The love of equality is so strong that men will readily sacrifice their freedom to achieve equality. As Tocqueville puts it, democracy awakens “a depraved taste for equality in the human heart … that reduces men to preferring equality in servitude to inequality in freedom.” Indeed, Tocqueville accurately predicts the rise of a new kind of despotism:

I want to imagine with what new features despotism could be produced in the world: I see an innumerable crowd of like and equal men who revolve on themselves without repose, procuring the small and vulgar pleasures with which they fill their souls … Above these an immense tutelary power is elevated, which alone takes charge of assuring their enjoyments and watching over their fate. It is absolute, detailed, regular, far-seeing, and mild. It would resemble paternal power if, like that, it had for its object to prepare men for manhood; but on the contrary, it seeks only to keep them fixed irrevocably in childhood; it likes citizens to enjoy themselves provided that they think only of enjoying themselves. It willingly works for their happiness; but it wants to be the unique agent and sole arbiter of that; it provides for their security, foresees and secures their needs, facilitates their pleasures, conducts their principal affairs, directs their industry, regulates their estates, divides their inheritances; can it not take away from them entirely the trouble of thinking and the pain of living?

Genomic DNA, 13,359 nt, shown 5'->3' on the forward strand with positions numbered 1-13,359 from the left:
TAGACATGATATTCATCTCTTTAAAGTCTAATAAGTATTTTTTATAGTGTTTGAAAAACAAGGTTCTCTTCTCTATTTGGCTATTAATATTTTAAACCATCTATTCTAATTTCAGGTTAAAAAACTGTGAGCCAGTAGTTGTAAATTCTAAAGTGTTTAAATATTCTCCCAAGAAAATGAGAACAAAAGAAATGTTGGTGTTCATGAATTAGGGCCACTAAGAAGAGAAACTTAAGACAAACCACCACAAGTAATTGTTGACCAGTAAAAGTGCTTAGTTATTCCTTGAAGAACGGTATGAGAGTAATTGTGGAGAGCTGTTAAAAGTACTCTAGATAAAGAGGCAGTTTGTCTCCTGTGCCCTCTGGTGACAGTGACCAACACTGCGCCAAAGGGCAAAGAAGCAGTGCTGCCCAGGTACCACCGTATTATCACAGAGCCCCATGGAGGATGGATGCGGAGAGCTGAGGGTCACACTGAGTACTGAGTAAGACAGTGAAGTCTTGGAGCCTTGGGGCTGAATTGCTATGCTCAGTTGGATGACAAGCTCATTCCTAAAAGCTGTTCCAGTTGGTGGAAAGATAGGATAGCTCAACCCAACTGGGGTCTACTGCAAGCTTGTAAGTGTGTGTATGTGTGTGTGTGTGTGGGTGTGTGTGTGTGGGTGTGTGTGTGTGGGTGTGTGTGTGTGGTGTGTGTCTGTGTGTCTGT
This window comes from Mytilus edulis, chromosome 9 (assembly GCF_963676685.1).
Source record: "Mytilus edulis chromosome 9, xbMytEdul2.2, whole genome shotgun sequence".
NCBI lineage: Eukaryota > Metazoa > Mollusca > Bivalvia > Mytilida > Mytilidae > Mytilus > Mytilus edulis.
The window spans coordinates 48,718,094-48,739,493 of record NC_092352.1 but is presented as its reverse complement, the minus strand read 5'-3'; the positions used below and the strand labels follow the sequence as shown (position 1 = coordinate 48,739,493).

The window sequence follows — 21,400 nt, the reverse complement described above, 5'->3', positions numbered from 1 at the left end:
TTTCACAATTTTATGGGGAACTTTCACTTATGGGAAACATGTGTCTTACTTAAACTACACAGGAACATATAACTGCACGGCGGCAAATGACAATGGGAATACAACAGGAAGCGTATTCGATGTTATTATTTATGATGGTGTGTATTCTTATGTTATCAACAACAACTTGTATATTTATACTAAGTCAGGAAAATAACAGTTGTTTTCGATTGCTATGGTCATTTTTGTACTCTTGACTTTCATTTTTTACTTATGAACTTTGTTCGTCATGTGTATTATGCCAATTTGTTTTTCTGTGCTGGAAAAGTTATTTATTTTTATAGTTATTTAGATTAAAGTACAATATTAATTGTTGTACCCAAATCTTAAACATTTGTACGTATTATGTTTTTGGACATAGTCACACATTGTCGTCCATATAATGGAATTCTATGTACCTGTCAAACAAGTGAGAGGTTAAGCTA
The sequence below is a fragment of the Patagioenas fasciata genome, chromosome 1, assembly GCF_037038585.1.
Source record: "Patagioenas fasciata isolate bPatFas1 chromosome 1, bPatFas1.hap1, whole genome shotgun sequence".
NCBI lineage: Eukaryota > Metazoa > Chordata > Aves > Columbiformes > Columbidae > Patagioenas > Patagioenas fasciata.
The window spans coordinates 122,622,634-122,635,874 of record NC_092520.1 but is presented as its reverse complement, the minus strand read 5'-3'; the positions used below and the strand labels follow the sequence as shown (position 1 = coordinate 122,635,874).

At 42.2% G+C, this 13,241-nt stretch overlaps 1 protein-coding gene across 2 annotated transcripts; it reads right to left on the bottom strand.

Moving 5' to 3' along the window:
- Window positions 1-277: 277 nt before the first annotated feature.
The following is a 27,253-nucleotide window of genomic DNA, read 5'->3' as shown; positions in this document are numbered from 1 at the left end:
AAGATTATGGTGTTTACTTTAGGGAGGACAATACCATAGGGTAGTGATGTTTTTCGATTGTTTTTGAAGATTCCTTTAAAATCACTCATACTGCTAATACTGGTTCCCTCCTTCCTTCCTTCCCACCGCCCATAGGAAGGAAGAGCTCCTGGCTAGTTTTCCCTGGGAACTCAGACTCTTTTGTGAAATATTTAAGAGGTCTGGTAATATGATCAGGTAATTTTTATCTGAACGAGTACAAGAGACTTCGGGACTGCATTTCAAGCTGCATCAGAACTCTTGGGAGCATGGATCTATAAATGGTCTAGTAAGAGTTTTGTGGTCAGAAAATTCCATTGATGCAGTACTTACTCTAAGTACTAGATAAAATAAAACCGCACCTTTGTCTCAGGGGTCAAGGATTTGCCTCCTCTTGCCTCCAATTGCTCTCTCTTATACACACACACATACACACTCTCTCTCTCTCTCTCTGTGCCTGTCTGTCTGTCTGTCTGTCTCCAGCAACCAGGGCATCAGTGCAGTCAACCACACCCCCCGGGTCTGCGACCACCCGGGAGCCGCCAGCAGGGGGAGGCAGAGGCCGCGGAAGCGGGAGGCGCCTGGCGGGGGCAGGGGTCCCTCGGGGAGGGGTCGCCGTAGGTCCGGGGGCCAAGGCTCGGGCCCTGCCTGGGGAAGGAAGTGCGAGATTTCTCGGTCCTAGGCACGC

This is yet another instance of Tocqueville’s far-reaching mind. He does not use the term “Big Brother,” but it is the image that most readily comes to mind.

These few brief examples of Tocqueville’s genius can hardly do justice to a book that every educated person — certainly every educated American — should read at some time in his or her life. By reading Tocqueville, we are able to recognize the source of some of our own opinions and desires, see the inherent dangers of our democratic tendencies, and learn how to defend the spirit of liberty that animates what is best in American life.